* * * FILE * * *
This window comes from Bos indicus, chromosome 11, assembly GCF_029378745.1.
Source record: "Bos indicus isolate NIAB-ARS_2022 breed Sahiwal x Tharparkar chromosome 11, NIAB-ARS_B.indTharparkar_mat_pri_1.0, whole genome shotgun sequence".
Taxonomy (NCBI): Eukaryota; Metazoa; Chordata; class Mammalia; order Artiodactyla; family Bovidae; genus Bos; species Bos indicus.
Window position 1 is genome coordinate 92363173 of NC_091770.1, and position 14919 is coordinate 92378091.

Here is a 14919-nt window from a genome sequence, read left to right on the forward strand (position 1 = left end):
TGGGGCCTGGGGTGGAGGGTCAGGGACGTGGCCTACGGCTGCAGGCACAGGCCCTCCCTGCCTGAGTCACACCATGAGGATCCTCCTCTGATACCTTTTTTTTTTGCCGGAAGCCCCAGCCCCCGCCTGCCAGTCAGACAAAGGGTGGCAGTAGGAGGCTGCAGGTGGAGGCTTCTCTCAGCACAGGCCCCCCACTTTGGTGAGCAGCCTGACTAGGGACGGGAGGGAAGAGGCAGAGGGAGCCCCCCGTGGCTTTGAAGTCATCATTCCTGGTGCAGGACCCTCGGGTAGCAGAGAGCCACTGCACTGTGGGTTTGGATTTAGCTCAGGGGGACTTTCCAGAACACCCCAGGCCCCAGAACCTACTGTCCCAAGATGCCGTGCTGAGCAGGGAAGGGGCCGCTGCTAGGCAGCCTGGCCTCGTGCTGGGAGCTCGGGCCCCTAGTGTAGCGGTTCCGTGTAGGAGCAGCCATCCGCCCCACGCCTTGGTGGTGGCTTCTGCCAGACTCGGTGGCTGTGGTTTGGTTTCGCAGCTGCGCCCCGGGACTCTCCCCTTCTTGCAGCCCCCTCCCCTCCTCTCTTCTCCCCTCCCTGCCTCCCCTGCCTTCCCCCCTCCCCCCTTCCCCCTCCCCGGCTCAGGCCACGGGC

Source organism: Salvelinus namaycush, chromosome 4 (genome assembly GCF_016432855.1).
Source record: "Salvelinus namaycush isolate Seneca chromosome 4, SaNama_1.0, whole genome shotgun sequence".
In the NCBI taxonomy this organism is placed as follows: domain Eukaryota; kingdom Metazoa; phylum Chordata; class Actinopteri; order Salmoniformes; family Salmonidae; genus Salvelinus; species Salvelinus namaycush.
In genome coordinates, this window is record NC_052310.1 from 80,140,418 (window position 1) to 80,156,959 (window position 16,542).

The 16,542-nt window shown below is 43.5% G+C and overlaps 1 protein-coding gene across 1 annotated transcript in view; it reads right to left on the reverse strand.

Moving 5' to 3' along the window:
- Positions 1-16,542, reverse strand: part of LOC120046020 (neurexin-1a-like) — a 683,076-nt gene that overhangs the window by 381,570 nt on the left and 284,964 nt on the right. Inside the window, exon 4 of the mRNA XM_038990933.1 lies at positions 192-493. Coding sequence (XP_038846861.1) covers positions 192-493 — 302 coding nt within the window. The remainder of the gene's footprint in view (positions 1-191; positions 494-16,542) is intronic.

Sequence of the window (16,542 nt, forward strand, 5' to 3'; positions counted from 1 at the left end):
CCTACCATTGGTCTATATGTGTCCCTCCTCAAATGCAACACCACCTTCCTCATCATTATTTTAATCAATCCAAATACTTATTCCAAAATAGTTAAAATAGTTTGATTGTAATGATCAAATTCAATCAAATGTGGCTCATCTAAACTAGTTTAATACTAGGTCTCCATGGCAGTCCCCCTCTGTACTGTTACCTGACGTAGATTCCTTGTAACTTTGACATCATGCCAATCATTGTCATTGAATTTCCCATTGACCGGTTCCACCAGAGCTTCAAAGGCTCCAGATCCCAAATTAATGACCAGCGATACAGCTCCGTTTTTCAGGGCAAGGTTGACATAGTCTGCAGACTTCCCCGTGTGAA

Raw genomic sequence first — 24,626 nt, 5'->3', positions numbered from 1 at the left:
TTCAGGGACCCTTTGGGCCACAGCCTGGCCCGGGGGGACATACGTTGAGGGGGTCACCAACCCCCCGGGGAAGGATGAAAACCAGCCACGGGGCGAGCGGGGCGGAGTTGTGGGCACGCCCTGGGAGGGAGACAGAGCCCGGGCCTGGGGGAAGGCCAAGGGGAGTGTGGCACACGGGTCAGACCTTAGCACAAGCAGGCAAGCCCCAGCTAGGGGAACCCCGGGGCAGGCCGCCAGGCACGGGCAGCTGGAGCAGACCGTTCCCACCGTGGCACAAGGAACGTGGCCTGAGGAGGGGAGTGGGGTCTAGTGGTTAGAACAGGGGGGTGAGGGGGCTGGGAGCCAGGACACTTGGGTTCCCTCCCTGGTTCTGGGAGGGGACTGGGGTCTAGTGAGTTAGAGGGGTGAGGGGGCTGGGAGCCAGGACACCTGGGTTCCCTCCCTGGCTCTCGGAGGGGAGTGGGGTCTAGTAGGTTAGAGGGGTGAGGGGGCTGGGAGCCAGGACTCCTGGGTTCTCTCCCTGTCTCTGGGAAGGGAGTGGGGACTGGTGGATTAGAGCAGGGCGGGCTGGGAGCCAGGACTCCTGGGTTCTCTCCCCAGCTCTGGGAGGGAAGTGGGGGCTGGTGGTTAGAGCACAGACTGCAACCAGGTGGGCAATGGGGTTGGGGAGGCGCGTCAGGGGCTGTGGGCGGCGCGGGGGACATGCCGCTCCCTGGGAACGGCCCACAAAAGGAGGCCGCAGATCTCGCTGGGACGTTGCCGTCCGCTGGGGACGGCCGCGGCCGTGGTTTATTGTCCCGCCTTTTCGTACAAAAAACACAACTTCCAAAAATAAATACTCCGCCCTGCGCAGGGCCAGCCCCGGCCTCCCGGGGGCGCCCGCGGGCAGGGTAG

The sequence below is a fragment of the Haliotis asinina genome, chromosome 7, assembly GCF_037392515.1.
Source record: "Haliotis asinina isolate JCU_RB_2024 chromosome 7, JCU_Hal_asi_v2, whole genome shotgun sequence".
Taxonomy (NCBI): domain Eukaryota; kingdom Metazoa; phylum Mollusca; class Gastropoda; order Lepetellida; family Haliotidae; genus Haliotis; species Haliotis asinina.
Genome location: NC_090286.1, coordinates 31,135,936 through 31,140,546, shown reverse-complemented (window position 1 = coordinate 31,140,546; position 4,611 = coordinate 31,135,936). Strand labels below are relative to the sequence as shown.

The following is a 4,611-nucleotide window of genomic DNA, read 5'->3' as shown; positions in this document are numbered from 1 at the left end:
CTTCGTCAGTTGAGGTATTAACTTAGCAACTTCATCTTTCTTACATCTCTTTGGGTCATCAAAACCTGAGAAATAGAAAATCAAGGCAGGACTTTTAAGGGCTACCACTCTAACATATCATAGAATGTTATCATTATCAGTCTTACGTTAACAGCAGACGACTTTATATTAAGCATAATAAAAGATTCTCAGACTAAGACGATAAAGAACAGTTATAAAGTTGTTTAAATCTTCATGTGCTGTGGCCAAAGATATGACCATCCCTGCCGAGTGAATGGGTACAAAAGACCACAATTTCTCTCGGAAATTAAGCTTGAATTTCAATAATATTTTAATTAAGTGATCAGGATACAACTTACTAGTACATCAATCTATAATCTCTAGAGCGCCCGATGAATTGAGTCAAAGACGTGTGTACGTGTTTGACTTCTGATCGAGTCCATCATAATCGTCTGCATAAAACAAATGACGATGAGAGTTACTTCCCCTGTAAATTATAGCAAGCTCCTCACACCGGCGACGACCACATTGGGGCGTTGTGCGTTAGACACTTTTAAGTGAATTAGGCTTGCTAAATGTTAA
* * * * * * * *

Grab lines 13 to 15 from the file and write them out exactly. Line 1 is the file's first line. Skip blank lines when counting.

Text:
- Positions 1-16,542, reverse strand: part of LOC120046020 (neurexin-1a-like) — a 683,076-nt gene that overhangs the window by 381,570 nt on the left and 284,964 nt on the right. Inside the window, exon 4 of the mRNA XM_038990933.1 lies at positions 192-493. Coding sequence (XP_038846861.1) covers positions 192-493 — 302 coding nt within the window. The remainder of the gene's footprint in view (positions 1-191; positions 494-16,542) is intronic.

Sequence of the window (16,542 nt, forward strand, 5' to 3'; positions counted from 1 at the left end):
CCTACCATTGGTCTATATGTGTCCCTCCTCAAATGCAACACCACCTTCCTCATCATTATTTTAATCAATCCAAATACTTATTCCAAAATAGTTAAAATAGTTTGATTGTAATGATCAAATTCAATCAAATGTGGCTCATCTAAACTAGTTTAATACTAGGTCTCCATGGCAGTCCCCCTCTGTACTGTTACCTGACGTAGATTCCTTGTAACTTTGACATCATGCCAATCATTGTCATTGAATTTCCCATTGACCGGTTCCACCAGAGCTTCAAAGGCTCCAGATCCCAAATTAATGACCAGCGATACAGCTCCGTTTTTCAGGGCAAGGTTGACATAGTCTGCAGACTTCCCCGTGTGAA